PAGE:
What is Kundalini?What is Kundalini? What is Kundalini energy? Is there really a snake or “snake energy” involved? What happens at a Kundalini Yoga Class? How does this yoga work as opposed to other types of yoga? What do I need to begin my practice of Kundalini Yoga? How will it change me and when will I notice the changes? How long before that happens? Is it safe?
Answering some questions.
A Brief Introduction to Kundalini Yoga and Kundalini Yoga Class
Kundalini Yoga is the original yoga of the twenty-two schools of yoga now being practiced and so is called the “mother” yoga. A long time ago, a very long time ago, when whole communities practiced yoga, they practiced Kundalini Yoga. Many thousands of years ago, the world began to decline from a Golden Age, as it was called, and fearing for the loss of this precious knowledge, devotees of the Science of Kundalini Yoga took various parts of that science, asanas, pranaymas, meditations, etc. and vowed that they would never be lost to mankind. Passed down to disciples, generation after generation, these teachings eventually became separated and are known to us now through different teachers, teachings and yogas. But yoga, of course, means union and all these divided entities are really one and the name is Kundalini Yoga
Kundalini Yoga has been practiced for centuries in India. It was originally meant for the busy person, or householder with responsibilities. Hatha Yoga is more of a physical yoga for the monks and yogis who withdrew from the world for their spiritual practice. Both Kundalini Yoga and Hatha Yoga offer you a physical and mental well being — Kundalini Yoga just does it quicker. You can often feel the powerful effects of Kundalini Yoga after just a few minutes of practice.
Kundalini Yoga works on you and your entire system, nervous, glandular, respiratory, digestive and elimination. Kundalini actually means awareness through the manifestation of the hidden potential of the human being possessing that awareness. In the yogic tradition Kundalini energy is portrayed symbolically as a coiled serpent lying dormant (hidden potential) at the base of the spine. To raise the Kundalini means to awaken and utilize this creative energy in our everyday lives as a demonstration of higher consciousness.
Kundalini Yoga is physically speaking a powerful and an effective way to both strengthen and stretch the muscles; it will strengthen your nervous system giving you greater capability to handle stress; it will, through inner awareness, give you a greater appreciation of the spiritual aspects of your life, whether you are Jewish, Christian, Buddhist or Moslem. The increased body flexibility gained through Kundalini Yoga will help prevent injury and avoid pain. This flexibility is important because it will translate into other areas of your life enabling you to face crisis, minor or major with alacrity and poise.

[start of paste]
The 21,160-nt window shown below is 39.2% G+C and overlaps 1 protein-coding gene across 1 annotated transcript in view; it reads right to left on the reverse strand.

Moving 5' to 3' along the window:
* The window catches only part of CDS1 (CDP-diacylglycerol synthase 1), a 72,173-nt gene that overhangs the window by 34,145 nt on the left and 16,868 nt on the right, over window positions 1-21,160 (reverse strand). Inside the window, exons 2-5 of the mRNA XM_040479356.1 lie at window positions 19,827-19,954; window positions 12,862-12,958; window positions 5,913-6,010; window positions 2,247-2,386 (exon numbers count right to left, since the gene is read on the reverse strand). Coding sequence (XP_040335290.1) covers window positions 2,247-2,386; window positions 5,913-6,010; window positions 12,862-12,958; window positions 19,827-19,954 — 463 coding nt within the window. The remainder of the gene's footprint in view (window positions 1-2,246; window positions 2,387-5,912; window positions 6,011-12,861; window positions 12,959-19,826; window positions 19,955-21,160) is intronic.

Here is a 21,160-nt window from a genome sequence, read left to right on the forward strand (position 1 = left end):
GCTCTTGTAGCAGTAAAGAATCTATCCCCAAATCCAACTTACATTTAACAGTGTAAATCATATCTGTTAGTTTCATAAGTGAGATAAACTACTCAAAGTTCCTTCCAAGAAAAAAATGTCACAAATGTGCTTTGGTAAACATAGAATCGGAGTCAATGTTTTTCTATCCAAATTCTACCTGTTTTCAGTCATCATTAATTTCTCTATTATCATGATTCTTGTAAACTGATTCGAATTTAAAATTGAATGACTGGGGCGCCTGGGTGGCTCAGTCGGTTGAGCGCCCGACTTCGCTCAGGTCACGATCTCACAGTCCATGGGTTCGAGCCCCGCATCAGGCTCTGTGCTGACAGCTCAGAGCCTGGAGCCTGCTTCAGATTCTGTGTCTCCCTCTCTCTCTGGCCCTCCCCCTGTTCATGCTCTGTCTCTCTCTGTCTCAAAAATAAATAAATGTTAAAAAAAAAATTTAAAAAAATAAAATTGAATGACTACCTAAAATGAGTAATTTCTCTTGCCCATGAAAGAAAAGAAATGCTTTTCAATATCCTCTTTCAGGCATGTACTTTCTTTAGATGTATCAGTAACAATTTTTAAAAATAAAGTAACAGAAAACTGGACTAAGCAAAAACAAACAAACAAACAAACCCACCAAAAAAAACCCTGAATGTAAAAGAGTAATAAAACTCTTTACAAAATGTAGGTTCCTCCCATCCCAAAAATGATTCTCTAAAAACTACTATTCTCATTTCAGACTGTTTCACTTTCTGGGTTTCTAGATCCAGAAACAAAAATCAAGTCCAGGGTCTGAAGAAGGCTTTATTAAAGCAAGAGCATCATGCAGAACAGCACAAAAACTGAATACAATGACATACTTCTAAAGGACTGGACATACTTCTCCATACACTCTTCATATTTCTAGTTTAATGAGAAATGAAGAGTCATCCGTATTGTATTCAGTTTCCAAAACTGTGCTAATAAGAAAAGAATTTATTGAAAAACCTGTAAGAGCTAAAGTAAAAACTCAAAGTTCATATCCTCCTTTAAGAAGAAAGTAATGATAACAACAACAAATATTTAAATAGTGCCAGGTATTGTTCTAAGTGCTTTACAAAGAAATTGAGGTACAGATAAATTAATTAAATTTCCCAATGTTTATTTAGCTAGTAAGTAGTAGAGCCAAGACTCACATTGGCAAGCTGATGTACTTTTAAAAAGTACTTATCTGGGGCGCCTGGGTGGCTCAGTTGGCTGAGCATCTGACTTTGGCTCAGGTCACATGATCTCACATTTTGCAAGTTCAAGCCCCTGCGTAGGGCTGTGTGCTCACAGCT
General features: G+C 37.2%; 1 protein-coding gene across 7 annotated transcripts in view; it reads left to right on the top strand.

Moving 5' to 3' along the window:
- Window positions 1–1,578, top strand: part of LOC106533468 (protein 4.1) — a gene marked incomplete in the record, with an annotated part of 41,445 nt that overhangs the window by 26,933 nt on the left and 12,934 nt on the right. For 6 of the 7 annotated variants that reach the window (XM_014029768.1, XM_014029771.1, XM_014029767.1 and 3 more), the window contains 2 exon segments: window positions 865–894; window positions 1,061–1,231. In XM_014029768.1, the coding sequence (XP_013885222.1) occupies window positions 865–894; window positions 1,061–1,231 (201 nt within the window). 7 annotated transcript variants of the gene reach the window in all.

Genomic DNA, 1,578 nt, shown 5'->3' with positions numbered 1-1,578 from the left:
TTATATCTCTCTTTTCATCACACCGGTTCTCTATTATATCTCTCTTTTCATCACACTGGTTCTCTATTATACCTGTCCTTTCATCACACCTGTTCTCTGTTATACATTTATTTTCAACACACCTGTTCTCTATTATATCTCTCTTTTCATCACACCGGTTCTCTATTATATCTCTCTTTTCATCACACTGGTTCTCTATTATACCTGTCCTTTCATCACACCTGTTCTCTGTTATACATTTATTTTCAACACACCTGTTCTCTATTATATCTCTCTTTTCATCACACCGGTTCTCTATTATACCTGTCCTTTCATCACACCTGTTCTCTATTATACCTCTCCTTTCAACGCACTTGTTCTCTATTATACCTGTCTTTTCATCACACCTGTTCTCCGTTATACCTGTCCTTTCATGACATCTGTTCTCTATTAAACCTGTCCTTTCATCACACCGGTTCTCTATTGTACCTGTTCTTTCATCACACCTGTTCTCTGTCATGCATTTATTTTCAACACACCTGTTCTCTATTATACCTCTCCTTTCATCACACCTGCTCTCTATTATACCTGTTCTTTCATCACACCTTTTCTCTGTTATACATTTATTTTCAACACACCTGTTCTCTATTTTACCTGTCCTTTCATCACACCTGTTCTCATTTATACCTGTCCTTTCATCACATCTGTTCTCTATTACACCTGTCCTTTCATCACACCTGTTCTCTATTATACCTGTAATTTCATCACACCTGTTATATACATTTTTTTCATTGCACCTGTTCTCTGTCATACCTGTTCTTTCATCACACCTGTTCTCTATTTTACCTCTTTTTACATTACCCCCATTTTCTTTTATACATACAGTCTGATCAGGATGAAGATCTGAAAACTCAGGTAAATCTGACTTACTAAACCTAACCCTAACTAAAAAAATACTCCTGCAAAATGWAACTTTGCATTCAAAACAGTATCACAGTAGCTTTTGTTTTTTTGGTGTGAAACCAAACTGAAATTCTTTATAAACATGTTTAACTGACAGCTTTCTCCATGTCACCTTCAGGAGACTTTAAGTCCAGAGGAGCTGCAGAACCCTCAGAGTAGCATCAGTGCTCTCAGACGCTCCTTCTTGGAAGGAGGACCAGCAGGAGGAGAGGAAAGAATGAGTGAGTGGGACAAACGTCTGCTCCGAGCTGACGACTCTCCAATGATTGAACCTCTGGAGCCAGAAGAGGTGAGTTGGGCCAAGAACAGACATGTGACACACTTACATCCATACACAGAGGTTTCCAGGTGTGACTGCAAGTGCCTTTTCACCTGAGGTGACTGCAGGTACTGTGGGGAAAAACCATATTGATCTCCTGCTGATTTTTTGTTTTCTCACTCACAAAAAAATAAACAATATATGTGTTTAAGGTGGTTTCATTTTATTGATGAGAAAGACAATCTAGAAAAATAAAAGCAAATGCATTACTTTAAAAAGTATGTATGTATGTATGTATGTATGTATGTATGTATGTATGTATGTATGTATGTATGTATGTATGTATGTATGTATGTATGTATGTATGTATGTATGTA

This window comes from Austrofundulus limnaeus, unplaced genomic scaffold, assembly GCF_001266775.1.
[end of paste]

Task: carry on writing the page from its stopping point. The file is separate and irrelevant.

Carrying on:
Kundalini Yoga incorporates the physical aspects of yoga, along with the mind and spirit, into an integrated system. As a result, you will gain a working understanding of the mind / body connection. Meditations, as taught in a Kundalini Yoga class, will improve your concentration; and the ability to focus your mind will improve your ability to function at your best. You will feel refreshed and alert after each session indicating a stronger and more balanced immune and nervous system. Your ability to relax, at will, is another important benefit.
Kundalini Yoga as taught at the 3HO Foundation is based on the teachings of Yogi Bhajan, Ph.D. Until he saw the needs of Americans and other Western nations, this yoga was never taught outside of India. In 1969, Yogi Bhajan brought the technology of Kundalini Yoga to the United States. He gave of his wisdom and service for nearly 35 years. As a result, Kundalini Yoga is now practiced all over the world. Kundalini Yoga class has a specific pattern and form. For example, we use the Adi Mantra to begin each and every class by “tuning in:” This will not only stabilize our breaths and synchronize them; it will also pay our respects as students and teachers to all of those down through the years from time immemorial who have continued the legacy of Kundalini Yoga. This mantra, is “Ong Namo Guru Dev Namo.” It also has a vibratory impact bringing our minds to the frame of the student. If you feel uncomfortable chanting aloud, you should sit quietly, hands in a prayerful posture at the heart center (center of the chest) and breathe deeply as the class repeats this mantra three times.
Infinite, creative and divine, which unites us all.Namo
Infinite, creative and divine, which unites us all.
I call on that wisdom and energy and bow to it in reverence
Transforming energy, from darkness to jight
The subtle energy within us all.
I call on that energy and bow in reverence.
Kundalini Yoga classes always begin with this “tuning in.” Afterwards, the instructor will lead you through a series of exercises. Initially these will usually (but not always) be warm-ups including breathing techniques, stretching movements and flexing exercises meant to alert and prepare our minds and constitutions to the practice of these powerful techniques.